To save an image, right click the thumbnail and choose "Save target as..." or "Save link as..."
|My life as an ice cream sandwich|
Author: Zoboi, Ibi Aanu
In the summer of 1984, twelve-year-old Ebony-Grace of Huntsville, Alabama, visits her father in Harlem, where her fascination with outer space and science fiction interfere with her finding acceptance.
|Accelerated Reader Information:|
Interest Level: MG
Reading Level: 5.20
Points: 10.0 Quiz: 503383
Kirkus Reviews (-) (06/01/19)
School Library Journal (08/01/19)
The Bulletin of the Center for Children's Books (00/07/19)
The Hornbook (07/01/19)
Full Text Reviews:
Booklist - 06/01/2019 Zoboi’s middle-grade debut takes readers back to Harlem in the 1980s. Ebony-Grace lives with her mom in Huntsville, Alabama, and idolizes her grandfather, one of NASA’s first Black engineers. Together, Ebony-Grace and her grandfather fantasize about life in space. When he gets into trouble and Ebony-Grace is sent to her father in New York, her first instinct is to retreat into her “imagination location.” However, it's only when she is able to merge her imagination with her reality that Ebony-Grace finds the courage to meet her real life head-on. As she endeavors to adjust to her new surroundings, where she doesn’t feel like she fits in with other kids, Ebony-Grace faces each obstacle in her own unique way—and comes out the other side with brand new friends. Because the narrative’s focus is on Ebony-Grace’s time in Harlem, the trouble with her grandfather is never made clear, but readers will nevertheless become engrossed in her story. Fueled with rich imaginative scenes and comics-style illustrations, this book will truly transport its young readers to another world. - Copyright 2019 Booklist.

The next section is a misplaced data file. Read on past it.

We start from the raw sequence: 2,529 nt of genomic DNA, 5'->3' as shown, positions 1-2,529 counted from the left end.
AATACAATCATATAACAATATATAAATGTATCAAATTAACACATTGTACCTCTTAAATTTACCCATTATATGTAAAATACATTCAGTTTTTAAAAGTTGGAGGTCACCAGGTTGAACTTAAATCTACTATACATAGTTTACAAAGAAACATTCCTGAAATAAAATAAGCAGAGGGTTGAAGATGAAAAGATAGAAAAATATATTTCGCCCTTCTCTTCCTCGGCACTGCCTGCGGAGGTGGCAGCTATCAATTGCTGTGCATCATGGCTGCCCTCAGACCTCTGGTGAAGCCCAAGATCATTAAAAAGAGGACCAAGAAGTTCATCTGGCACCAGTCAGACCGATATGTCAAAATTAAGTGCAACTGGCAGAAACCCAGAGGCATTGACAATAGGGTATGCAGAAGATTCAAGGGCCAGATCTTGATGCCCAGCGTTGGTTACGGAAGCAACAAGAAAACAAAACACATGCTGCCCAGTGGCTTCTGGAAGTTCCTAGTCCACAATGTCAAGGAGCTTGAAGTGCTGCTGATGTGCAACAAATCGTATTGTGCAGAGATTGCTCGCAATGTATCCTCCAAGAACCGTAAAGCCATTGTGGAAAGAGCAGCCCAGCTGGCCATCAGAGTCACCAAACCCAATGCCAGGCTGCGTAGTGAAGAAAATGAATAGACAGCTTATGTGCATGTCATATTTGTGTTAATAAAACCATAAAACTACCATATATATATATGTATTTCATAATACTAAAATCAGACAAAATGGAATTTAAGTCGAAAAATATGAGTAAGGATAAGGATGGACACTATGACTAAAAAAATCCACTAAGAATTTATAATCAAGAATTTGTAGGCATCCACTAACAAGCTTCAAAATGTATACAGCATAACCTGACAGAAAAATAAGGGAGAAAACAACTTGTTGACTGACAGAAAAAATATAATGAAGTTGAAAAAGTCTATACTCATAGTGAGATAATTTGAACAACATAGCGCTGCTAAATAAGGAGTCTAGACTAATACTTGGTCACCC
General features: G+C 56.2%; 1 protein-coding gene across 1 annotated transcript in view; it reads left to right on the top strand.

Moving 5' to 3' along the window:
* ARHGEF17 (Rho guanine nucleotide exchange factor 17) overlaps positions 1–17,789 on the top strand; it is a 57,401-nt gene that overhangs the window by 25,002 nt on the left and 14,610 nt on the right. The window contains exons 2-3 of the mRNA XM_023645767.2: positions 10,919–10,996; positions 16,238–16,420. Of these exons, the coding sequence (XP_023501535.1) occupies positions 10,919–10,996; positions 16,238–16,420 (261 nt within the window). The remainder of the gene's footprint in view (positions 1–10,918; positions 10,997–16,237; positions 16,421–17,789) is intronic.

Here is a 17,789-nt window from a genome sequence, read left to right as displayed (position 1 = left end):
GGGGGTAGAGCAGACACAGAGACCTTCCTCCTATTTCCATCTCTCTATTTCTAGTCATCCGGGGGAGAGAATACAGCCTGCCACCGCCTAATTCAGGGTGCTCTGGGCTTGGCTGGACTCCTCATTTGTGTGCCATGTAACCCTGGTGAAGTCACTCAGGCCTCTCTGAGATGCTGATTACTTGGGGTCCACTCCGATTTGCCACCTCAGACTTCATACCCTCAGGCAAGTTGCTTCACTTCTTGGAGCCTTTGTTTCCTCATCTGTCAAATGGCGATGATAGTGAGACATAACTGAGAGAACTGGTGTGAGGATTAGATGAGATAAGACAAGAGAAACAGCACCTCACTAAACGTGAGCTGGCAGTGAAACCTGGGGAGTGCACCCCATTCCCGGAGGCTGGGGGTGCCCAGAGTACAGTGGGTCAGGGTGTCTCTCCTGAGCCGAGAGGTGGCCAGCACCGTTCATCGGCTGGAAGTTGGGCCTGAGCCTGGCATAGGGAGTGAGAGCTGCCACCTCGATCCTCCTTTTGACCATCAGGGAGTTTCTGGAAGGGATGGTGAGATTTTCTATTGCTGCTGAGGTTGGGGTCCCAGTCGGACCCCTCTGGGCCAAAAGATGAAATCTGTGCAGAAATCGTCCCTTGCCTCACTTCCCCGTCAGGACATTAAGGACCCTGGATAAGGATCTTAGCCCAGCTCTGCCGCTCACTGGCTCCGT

School Library Journal - 08/01/2019 Gr 4–7—A story about imagination and trying to fit in, set in 1980s Harlem. Twelve-year-old Ebony-Grace Norfleet leaves her mother and beloved, ill grandfather in Alabama and touches down in busy New York City to visit her father. To cope with loud, crowded, and confusing surroundings, Ebony-Grace retreats into her imaginary outer space world, which she has created with her grandfather. Unfortunately, Ebony-Grace's peers are not interested in pretending to be space captains—not even her sometimes-friend, Bianca—and she is mocked. But Ebony-Grace continues to pretend that she is E-Grace Starfleet on a mission in No Joke City to defeat the Sonic King and rescue Captain Fleet. At the story's climax, Ebony-Grace steals an envelope of money from her father and inexplicably uses it to equip Bianca's Double Dutch crew with new clothes and an entrance fee to compete at the Apollo Theater, connecting these actions with her mission. This theft causes a rift between her father and uncle, and they come to blows. Short graphic panels depicting Ebony-Grace's eye-catching imaginary space world interrupt the story periodically to engage readers. Ebony-Grace's voice is both young and incredibly socially awkward; readers may spend the narrative waiting for a big reveal as to why she acts both paranoid and much younger than her chronological age while being unable to leave her "imagination location" to preserve any social grace. For example, Ebony-Grace often speaks into an imaginary communicator, has a running commentary about being on a space mission, blasts kids with an imaginary weapon on her wrists when she doesn't get her way, accuses her father of putting mind control poison in her food, and thinks that the loud sounds of the city are sonic booms. Young readers may also have trouble grasping the 1980s references, which seem more suited to an adult audience. VERDICT Recommended for libraries that have a strong Ibi Zoboi readership, though the audience will be different here.—Shannon O'Connor, Unami Middle School, Chalfont, PA - Copyright 2019 Publishers Weekly, Library Journal and/or School Library Journal used with permission.